Written by J. Weagle
Hail to the King.
The Kong franchise is one of cinemas longest running, dating all the way back to 1933 when the King made his debut in a stop motion masterpiece that was unlike anything people had seen before. Since then the big ape has seen his fair share of ups and downs in the form of sequels and numerous remakes but none of them were able to capture the magic of the original. Kong: Skull Island the latest take in the franchise does one major thing right in that it doesn’t attempt to recapture that original magic, instead it intends to create its own unique print in the legacy of Kong.
Skull Island takes place in 1973 directly after (the exact moment actually) that America has decided to pull out of the Vietnam War and now stares down the barrel of the Cold War. A group of scientist lead by Bill Randa (John Goodman) wants to send a team to an unexplored island and discover its secrets before the Russians do. It’s uncharted territory so they will need the help of Conrad (Tom Hiddleston) a skilled navigator, Weaver (Brie Larson) an anti-war photographer and a platoon lead by Packard (Sam Jackson). The early stages of the film acts as nothing more than a quick introduction, it moves fast and you could tell that the filmmakers wanted to get us on that island as quickly as possible.
In regards to the pacing some will either love or hate it, we spend very little time with backstory but yet somehow it does a good job of giving us the bits and pieces we need to care about whats happening. I actually thought that it all came together very well, and considering just about every living person has watched or at least heard of King Kong at this point we don’t need to beat around the bush. Some might be turned off by how much the film shows so quickly but I for one found it to be a refreshing take on the monster movie genre. The all star cast does a great job, and you can really feel a bond between them reminding me more of a traditional war movie than a monster movie, it’s ripe with stereotypes but in the sort of charming deliberate way. The real standout actor for me being Brie Larson who adds a heaping amount of humanity to everything and I felt as though we were experiencing things through her eyes.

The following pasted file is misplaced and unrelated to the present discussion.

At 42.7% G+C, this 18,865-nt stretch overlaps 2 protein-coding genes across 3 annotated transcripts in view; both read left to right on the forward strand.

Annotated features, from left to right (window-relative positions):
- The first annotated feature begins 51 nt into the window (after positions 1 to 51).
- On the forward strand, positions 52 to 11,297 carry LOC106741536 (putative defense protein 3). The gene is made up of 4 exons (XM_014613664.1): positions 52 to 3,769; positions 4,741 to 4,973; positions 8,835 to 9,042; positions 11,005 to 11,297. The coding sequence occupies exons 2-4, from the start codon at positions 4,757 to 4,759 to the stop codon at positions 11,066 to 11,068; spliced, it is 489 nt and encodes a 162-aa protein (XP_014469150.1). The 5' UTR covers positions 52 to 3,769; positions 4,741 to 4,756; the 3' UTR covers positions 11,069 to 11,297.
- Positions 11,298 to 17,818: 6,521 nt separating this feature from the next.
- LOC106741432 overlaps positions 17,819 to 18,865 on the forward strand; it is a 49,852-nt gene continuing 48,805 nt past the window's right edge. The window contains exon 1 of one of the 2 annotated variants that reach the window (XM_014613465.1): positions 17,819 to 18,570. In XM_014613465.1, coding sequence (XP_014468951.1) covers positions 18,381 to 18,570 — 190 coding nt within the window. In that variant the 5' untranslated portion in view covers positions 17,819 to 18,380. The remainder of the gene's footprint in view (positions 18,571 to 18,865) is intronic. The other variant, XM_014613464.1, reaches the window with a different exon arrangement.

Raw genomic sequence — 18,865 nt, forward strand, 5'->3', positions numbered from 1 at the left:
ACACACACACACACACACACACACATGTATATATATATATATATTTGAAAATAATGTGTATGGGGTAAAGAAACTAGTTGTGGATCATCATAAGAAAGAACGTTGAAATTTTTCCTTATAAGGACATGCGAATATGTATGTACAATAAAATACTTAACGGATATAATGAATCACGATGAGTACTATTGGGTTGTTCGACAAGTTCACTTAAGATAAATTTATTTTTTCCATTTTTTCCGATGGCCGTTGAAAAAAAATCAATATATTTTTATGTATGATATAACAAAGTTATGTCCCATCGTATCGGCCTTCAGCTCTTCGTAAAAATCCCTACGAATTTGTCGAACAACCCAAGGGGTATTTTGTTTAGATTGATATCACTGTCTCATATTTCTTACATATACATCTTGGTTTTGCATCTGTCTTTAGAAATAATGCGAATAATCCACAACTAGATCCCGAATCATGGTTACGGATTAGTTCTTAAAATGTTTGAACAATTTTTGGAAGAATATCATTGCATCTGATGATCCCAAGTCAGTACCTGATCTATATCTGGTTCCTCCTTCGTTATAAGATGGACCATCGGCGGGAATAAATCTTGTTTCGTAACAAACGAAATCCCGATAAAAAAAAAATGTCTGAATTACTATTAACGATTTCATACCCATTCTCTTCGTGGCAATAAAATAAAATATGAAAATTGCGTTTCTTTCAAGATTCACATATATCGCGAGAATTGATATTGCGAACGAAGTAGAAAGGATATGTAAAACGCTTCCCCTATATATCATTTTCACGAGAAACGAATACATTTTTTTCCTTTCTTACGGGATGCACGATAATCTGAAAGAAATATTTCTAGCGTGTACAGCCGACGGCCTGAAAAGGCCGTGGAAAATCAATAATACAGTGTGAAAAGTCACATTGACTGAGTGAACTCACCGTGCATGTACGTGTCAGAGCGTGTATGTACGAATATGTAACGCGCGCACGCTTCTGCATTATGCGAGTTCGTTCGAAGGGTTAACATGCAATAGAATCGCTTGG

As I mentioned if there is one issue some might have with Kong: Skull Island it’s that the pacing moves at such a staggering rate it is easy to miss something. There are lots of subtle moments scattered throughout and not for one second does the movie stop to let you take them in. In more ways than one I was reminded of Mad Max Fury Road and how stylized and hyper realistic everything is making for some truly great action sequences that move like a high speed chase.
Kong: Skull Island is perhaps one of the finest shot action movies to come along in quite some time (perhaps since Fury Road). Mixing the hyper realness with a great 1970’s soundtrack and a Vietnam aesthetic mixed with giant monsters is a clash that I never would have expected to work so well. Sure there are moments filled with typical Hollywood cliches but I’m not expecting grade A storytelling in my giant monster fighting movie. With that being said the story isn’t terrible and it attempts to relay an overall message even if it is a muddled one.
I really loved nearly every aspect of this movie, from the great cinematography, incredible stylized direction to the likable mega star cast. Sure i’d prefer if it focused on Kong a little more than the other giants but I understand why they went the direction they did and it works. It does stumble around some cliches of the genre and the ending felt as though they really weren’t quite sure how to wrap everything up but at the end of the day it all came together to be a very enjoyable experience. With all that being said, Kong: Skull Island might just be my favorite in the long running franchise and its nice to have the king back.